Hi Travel Mates,
Last we spoke we were in Utah. Our next stop was Colorado…
Leading up to our visit, my cousin in Denver and I talked in circles. COVID! How? Masks! Outside? Tests? Quarantine? Hugs! Normalcy! Cousins! COVID! How?
Finally we landed on a plan. She would quarantine with her school exposed kids and we would quarantine with our mystery-travel-exposure for the first week. We would skip Thanksgiving and keep our eyes on the prize.
And so it went.
We arrived at my aunt’s place in Longmont and it was everything an Airbnb isn’t. Homey and welcoming, Ganesh sitting on the table, A Chakra chart in the bedroom, and to top it off, a home cooked meal she left us on the stovetop before she generously vacated her place.
My daughter immediately got into the vibe of the place and had us sitting around the singing bowl for a “feelings circle.”
I felt grateful for FAMILY.
The next day we met up with my cousin and her kids in a park and greeted each other with distant hugs and tears behind our masks.
During the week we collected eggs from my aunt’s chickens, fed the cats (my eldest especially took them under his wing and kept shushing us so we wouldn’t scare them,) played basketball and tennis with the cousins, and did our regular torturous homeschooling routine.
Finally Saturday arrived and we broke the seal. And that’s when our family visit REALLY started.
It made me realize how much masks affect our feelings of connection and comfort with others. Shedding them broke a barrier. Not only could we hug freely but we felt much more at ease, like we had growing up.
For the grand finale we rented a house together in Buena Vista. It was gorgeous and every moment felt precious. We sang songs, cooked tons of food, played more Monopoly than anyone should, watched movies and went into hot springs.
When the weekend was over we piled into the van, tried to mend our broken hearts listening to Ed Sheeran and Adele, and started our 4 hour drive to New Mexico.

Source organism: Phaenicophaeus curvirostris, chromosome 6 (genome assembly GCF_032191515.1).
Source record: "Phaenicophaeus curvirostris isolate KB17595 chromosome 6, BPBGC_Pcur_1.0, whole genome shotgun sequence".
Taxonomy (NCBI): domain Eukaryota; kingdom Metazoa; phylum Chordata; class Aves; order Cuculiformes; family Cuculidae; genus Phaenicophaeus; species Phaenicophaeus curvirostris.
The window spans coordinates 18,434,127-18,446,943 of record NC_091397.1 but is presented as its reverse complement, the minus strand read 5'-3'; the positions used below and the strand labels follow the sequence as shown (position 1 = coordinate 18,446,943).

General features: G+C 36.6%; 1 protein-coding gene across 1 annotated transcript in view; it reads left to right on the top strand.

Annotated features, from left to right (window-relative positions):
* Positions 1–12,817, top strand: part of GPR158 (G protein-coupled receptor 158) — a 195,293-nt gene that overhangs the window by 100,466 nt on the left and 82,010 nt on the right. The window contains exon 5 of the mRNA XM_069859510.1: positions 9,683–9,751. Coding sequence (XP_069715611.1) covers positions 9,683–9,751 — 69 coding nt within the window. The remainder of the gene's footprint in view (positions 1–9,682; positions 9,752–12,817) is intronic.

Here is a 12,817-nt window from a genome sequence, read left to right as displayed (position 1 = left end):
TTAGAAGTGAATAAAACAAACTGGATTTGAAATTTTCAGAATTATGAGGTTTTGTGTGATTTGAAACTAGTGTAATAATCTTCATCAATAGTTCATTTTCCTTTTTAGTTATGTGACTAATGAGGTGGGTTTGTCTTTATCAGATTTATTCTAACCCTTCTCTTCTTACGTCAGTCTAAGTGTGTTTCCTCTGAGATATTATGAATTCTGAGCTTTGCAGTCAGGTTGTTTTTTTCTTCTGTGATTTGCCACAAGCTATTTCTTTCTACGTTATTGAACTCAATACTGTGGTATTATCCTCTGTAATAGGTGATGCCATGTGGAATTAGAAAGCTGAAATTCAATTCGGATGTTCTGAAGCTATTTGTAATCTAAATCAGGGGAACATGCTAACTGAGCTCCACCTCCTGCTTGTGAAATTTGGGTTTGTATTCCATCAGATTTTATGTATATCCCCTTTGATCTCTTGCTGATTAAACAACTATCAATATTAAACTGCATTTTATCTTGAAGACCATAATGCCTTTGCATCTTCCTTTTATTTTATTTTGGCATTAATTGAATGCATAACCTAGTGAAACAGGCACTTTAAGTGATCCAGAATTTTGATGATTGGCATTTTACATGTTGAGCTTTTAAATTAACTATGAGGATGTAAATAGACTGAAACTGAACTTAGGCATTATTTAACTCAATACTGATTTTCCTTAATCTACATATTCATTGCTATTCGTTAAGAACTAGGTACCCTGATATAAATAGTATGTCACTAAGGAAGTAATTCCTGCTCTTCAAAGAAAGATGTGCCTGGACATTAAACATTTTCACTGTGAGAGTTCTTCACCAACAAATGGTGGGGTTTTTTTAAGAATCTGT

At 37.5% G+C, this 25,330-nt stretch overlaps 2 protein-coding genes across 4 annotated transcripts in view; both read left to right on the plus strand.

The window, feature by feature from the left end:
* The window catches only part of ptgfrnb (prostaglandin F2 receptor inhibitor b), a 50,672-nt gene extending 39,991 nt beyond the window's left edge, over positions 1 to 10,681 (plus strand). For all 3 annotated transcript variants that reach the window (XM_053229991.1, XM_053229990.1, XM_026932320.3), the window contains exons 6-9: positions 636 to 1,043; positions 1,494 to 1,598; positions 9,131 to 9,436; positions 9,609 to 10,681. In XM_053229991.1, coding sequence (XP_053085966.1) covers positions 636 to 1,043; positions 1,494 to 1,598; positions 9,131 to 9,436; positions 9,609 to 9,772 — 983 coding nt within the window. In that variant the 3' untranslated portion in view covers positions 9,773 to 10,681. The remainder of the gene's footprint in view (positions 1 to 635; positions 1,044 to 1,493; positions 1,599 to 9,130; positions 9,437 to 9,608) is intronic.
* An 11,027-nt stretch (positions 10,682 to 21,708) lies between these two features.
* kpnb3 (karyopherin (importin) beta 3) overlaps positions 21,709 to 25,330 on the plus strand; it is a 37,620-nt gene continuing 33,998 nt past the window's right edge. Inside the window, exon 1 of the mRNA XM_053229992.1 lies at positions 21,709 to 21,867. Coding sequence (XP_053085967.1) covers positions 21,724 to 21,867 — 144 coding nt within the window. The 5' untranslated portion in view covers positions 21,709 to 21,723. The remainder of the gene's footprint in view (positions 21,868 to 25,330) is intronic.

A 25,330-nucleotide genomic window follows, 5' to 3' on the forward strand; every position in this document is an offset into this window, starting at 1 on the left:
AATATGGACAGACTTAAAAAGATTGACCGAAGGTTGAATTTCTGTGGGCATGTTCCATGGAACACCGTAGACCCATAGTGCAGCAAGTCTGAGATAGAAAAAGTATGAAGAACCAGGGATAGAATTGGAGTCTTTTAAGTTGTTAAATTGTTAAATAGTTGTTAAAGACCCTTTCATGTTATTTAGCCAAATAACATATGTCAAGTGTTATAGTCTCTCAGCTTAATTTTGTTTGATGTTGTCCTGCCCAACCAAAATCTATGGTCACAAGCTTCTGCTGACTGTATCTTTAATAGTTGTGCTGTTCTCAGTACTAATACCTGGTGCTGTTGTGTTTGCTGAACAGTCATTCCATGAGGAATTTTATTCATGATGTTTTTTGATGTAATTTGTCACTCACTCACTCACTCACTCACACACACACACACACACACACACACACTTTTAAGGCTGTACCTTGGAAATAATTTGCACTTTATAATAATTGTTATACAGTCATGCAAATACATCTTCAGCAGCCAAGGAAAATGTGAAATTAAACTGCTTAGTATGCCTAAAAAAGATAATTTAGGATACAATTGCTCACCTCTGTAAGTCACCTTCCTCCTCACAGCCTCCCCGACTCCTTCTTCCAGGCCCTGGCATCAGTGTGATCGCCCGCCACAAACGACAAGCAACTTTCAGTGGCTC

Our visit with family filled us with new juice in our batteries and fuel in our tanks, unlike the car. At one point we had 28 miles in the tank and the gas station was 32 miles away. We were on a “highway” with no lights, no people, no towns, at night. It’s the stuff memories are made of. And the stuff that can break up a marriage. But we made it.
People ask us how long we’ll be traveling and if we’ll return to NY. I don’t know. We can only see two weeks ahead. But after feeling warm and cozy with family I couldn’t help but ask – why are we leaving? where is home? And –
What makes for a HOME?
In many ways this trip is about figuring out where we want to settle next. Will it be somewhere warmer than NY? Rural? Suburban? Urban? Will our travels lead us right back to Brooklyn?
We enter every new town imagining ourselves sitting in the backyards, making dinner as we look out onto the view, the kids playing with the neighbors.
NY never felt like a final destination for us. But both my husband and I have come to the realization that maybe nothing ever will.
But these days I’ve found home in an unlikely place – TRAVEL.
When we’re driving down an endless highway, music playing, the kids safe in the back, everything we need in the car, it feels like HOME.
Home for me at the moment is the in-between, the transience, saying hello and shortly after saying goodbye, not knowing where we’re going next or for how long, arriving at strange places and unpacking and then packing up our lives again like origami.
There is a lot of difficulty to what we are doing right now, but I can’t imagine taking any other road.
I’m not sure the kids agree. Especially for my eldest, constantly needing to be flexible and deal with the unknown is extremely challenging.
So then I ponder – How do we handle different concepts of home within our family? They may not see travel as home as I do, but do they see my husband and I as home? Are we home enough?
One thing we’ve learned is this: When we do land somewhere, the location itself won’t really matter. We’ll end up steeped in the same routines and habits regardless of whether there are mountains, desert, or storefronts out our window.
What will matter is whether we have family around us.